Are you ready to deploy a private cloud? Assuming that you already have management buy-in, specific objectives, and adequate funding, you’re ready to get down to the business of building your cloud.
Initial Service Catalog
The first step is to identify the initial service catalog that you're going to present to end users. Caution: Don’t confuse what users think they need with what they do need. Bring users into the planning process. Identify and include the services that most user organizations have in common (e..g., web content management, email, CRM). The services that you’ll be delivering will guide your infrastructure choices.
For example, if email is on your initial menu, you might need to incorporate bulk long-term storage into your infrastructure, to accommodate retention requirements. A CRM system might have critical response-time requirements that dictate larger CPU and memory capacities in your host servers. Even the seemingly simple act of identifing how many customers you will have initially is important, so that you can correctly size your private cloud infrastructure and identify a scaling factor for future growth of your cloud.
Architecture and Solutions
With your initial service catalog in hand, you're ready to devise your private cloud architecture—your overall topology and resources—and to begin selecting products. Consider these types of questions to narrow the playing field:
- Will you use vertical server scaling, employing large servers with a terabyte or more of storage and dozens of cores?
- Will you use horizontal scaling, via smaller but more numerous blade servers?
- Will your SAN arrays run on a dedicated network or use a shared Ethernet fabric?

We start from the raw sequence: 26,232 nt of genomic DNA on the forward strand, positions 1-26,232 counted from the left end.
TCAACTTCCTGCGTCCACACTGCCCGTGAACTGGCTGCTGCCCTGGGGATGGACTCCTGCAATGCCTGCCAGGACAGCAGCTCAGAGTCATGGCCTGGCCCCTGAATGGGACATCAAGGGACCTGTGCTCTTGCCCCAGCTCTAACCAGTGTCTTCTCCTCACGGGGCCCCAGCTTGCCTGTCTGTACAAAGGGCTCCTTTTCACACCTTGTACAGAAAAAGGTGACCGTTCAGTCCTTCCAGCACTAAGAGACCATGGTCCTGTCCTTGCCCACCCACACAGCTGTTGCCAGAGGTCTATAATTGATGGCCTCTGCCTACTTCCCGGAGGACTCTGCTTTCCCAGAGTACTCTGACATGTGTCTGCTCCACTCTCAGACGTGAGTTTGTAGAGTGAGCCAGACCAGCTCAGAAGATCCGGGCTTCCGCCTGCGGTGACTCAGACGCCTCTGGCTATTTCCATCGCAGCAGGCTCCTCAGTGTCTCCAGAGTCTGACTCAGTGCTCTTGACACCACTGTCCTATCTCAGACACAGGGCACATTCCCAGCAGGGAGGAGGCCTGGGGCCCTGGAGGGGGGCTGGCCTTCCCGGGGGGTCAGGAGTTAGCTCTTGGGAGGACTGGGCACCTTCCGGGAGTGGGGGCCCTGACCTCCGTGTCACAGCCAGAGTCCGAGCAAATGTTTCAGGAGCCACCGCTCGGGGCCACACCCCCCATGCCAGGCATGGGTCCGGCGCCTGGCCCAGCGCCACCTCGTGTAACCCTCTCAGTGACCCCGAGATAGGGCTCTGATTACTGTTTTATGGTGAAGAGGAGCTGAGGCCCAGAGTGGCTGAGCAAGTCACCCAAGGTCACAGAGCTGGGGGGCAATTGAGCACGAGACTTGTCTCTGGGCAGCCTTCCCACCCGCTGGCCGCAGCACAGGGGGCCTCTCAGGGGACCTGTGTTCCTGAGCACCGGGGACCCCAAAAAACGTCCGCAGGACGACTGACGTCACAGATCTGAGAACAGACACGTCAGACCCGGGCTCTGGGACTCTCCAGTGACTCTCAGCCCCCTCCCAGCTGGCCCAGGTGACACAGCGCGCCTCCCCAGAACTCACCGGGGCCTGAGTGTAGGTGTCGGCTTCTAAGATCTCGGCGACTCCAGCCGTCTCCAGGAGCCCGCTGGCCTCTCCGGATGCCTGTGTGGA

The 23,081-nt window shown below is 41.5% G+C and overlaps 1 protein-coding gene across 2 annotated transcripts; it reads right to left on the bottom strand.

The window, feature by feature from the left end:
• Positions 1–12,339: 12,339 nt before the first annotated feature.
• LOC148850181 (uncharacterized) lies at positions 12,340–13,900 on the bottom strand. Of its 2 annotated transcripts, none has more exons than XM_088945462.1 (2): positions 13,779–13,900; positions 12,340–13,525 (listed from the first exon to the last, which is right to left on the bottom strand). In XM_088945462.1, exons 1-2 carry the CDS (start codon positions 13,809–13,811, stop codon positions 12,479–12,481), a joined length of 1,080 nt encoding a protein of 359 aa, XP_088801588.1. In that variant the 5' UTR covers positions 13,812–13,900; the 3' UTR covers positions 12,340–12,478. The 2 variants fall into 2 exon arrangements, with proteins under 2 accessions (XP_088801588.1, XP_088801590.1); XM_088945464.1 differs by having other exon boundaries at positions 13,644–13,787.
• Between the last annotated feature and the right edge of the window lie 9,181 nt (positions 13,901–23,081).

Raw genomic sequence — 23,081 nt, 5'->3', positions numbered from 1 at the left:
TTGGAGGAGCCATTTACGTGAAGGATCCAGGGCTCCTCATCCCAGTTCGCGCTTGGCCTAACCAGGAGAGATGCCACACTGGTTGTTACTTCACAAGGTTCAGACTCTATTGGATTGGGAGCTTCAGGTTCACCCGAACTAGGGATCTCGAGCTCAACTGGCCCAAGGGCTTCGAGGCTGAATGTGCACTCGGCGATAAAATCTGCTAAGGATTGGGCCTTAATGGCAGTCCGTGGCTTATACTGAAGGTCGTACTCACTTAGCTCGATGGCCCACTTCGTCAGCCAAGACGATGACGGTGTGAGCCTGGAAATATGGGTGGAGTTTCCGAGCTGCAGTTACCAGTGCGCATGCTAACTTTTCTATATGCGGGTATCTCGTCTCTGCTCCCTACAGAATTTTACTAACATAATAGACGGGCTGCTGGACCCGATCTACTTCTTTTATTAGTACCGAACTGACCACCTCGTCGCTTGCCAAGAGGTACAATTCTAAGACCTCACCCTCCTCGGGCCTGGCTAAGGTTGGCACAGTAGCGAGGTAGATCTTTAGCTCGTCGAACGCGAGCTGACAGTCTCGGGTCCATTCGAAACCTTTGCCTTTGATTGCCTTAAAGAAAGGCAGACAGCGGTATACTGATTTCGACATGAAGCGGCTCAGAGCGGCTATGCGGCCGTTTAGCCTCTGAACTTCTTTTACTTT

- Will your data network be contained within the cloud, or will it scale across your data center?
- Do you need to migrate workloads between private and public cloud realms?
There are numerous solutions to choose from when you’re using Windows Server, especially if you also use HP hardware. Regardless of the hardware and software you use, figure out as much as you can about the specific approach you want to take and which solutions will best meet your needs.
After you've decided on an architecture and selected products, you need training: thorough training, not just a few days studying manuals. Plan to practice in lab environments with real hardware and software, such as the Microsoft Serverquarium or training labs provided by your product vendors. With so many of your company's information processes depending on a single cloud of resources, you must be competent to man the controls from the moment your cloud takes off. This is not a learn-as-you-go environment. Study the management tools. Make sure you can confidently move workloads around. Then, if problems arise, you’ll be able to recognize them and respond quickly, before service is affected.
You’re just getting started. I’ll tell you about more deployment steps next week.